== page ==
Leture 5 - Lecture 5 Monday, September 4, 2006...

Info iconThis preview shows pages 1–3. Sign up to view the full content.

View Full Document Right Arrow Icon
Lecture 5 Monday, September 4, 2006 Announcements: 1. Quiz Wed 9/6. More info at the end of today's lecture 2. Problems: Ch4 RasMol exercise this week: #2, Secondary Structure. BUT instructions (PDF file) are not opening. Go to Blackboard Rasmol to get instructions. 3. re Rasmol Tutorial: For PC users, the Help commands are not working! See the Blackboard Announcements for instructions on getting a working Help file. Friday’s class : What to do with an AA sequence without the 3-d structure? a. Compare the new AA sequence to a data bank of all previously-determined AA sequences, and look for matches with proteins of known function. b. Evolutionary relationships: Look at the big picture, how lifeforms are connected, by studying protein sequences. c. Special sequences: Find short stretches of AA sequence that match "special sequences" that have known function: e.g. target of a kinase; import into nucleus d. Predict protein folding (not!) Basics of x-ray diffraction, and results found for Mb. Today's lecture: What are the “construction rules” for proteins? First, consider some key interactions found in proteins: 1. Hydrogen Bonds : p. 44 a linear geometry 2.8 - 3.2 Angstroms between the electronegative atoms energy of bond10-40 kJ/mole every -OH, -NH, -SH must be in an H-bond, either to another part of the protein or to water. In whatever way the polypeptide chain actually folds, the FINAL STRUCTURE MUST ALLOW FOR (ALMOST) EVERY POSSIBLE H-BOND TO FORM . 2. Electrostatics:
Background image of page 1

Info iconThis preview has intentionally blurred sections. Sign up to view the full version.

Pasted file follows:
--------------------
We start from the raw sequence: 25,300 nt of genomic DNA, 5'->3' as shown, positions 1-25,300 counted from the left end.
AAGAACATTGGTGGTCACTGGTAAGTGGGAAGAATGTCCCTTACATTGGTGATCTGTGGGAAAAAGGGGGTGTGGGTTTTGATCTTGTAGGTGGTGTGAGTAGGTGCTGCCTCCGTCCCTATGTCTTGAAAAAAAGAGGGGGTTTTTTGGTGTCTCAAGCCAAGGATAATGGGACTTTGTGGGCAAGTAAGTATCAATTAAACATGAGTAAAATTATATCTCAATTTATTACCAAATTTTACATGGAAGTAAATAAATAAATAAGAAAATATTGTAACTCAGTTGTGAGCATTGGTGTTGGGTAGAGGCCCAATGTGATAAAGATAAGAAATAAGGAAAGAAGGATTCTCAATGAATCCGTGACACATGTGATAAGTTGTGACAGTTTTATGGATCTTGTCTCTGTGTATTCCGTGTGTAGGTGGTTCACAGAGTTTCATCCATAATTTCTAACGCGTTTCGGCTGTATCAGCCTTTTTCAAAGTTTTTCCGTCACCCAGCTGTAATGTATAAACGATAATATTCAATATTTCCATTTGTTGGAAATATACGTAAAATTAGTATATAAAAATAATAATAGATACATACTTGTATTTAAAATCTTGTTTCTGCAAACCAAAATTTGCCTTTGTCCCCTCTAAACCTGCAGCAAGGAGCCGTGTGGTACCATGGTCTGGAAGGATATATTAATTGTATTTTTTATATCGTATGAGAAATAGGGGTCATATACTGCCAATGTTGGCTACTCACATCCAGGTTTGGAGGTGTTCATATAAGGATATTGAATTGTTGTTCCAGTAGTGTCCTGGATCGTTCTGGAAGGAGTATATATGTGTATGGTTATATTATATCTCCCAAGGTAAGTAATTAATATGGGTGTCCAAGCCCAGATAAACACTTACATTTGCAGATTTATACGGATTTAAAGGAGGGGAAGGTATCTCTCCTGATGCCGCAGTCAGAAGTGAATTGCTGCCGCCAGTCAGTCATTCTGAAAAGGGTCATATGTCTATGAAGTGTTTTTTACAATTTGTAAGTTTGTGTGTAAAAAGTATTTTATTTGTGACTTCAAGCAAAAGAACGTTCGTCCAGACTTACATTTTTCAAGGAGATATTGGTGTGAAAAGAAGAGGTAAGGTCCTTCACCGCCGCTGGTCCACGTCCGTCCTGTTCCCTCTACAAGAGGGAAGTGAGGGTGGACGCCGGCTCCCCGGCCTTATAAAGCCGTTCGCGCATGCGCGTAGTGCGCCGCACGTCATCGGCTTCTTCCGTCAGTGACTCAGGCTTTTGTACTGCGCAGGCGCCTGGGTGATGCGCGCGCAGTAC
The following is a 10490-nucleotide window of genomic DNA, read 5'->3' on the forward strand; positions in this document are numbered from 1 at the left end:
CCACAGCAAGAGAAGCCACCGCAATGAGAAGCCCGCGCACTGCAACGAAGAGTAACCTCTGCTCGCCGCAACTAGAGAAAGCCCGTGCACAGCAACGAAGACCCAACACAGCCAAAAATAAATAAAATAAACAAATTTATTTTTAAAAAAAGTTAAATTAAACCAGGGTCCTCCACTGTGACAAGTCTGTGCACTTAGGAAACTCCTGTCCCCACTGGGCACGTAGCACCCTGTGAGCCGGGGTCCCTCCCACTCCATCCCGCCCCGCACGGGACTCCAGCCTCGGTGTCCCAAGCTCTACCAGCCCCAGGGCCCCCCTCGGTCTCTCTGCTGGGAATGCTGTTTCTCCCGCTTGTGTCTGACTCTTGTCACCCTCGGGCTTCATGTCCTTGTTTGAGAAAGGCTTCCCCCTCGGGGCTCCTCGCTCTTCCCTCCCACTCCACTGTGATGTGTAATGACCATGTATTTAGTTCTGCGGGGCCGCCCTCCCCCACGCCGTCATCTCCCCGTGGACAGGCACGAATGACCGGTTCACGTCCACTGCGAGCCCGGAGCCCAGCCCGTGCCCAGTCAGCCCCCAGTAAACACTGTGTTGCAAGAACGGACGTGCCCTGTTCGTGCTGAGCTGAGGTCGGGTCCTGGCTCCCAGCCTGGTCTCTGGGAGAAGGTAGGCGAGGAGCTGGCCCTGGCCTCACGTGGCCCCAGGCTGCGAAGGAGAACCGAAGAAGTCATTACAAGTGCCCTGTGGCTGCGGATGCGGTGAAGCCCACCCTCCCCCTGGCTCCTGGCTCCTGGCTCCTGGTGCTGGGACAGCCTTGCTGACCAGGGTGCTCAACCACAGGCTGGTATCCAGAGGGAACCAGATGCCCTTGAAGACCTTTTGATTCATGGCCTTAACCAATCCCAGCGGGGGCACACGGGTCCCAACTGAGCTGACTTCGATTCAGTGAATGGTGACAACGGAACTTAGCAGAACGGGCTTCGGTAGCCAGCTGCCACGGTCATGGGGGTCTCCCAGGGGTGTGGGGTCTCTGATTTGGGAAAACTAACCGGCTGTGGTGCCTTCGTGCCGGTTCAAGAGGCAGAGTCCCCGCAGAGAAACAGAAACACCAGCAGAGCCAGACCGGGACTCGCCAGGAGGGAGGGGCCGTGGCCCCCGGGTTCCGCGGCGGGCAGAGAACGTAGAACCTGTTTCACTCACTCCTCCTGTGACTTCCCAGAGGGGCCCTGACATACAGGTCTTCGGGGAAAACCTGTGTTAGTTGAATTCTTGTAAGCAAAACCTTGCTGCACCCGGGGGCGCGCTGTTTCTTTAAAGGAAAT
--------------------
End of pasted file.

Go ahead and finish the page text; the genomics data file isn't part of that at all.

View Full DocumentRight Arrow Icon
positive and negative charge attracting, or else two like charges repelling h wherever there is a + charge there must be a - charge within a few Angstroms, and vice versa energy of the attraction 10-40 kJ/mole very different from H-bond in geometry: not constrained in any direction É sometimes called a “salt bridge” or "ion pair" 3. Disulfide Bonds : have a specific geometry . This geometry is best visualized in 3-d. h it is a covalent bond with an energy about 200 kJ/mole. This is only about half the strength of a typical carbon-carbon covalent bond, but much more than the H-bonding or electrostatic interactions. 4. Weak and Weakly Directional Interactions : p. 45 Three types, each worth approx 5-10 kJ/mol: a. DIPOLE-DIPOLE: such as between two carbonyl groups. The partially negative oxygen is attracted to the partially positive carbon of another carbonyl group. It is weakly directional (see lecture demo). b. ION-DIPOLE: such as between a carbonyl group and a NH 3 + group. It is also weakly directional. c. The third such interaction goes by three different names: -- transient dipoles -- van der Waals forces -- London dispersion force This interaction arises from the transient fluctuation of the charge distribution of the electron cloud. Fluctuation occurs rapidly, and since neighboring electron clouds
Background image of page 2
Image of page 3
This is the end of the preview. Sign up to access the rest of the document.

This note was uploaded on 02/13/2008 for the course BIOBM 3310 taught by Professor Feigenson,gw during the Fall '07 term at Cornell University (Engineering School).

Page1 / 6

Leture 5 - Lecture 5 Monday, September 4, 2006...

This preview shows document pages 1 - 3. Sign up to view the full document.

View Full Document Right Arrow Icon
Ask a homework question - tutors are online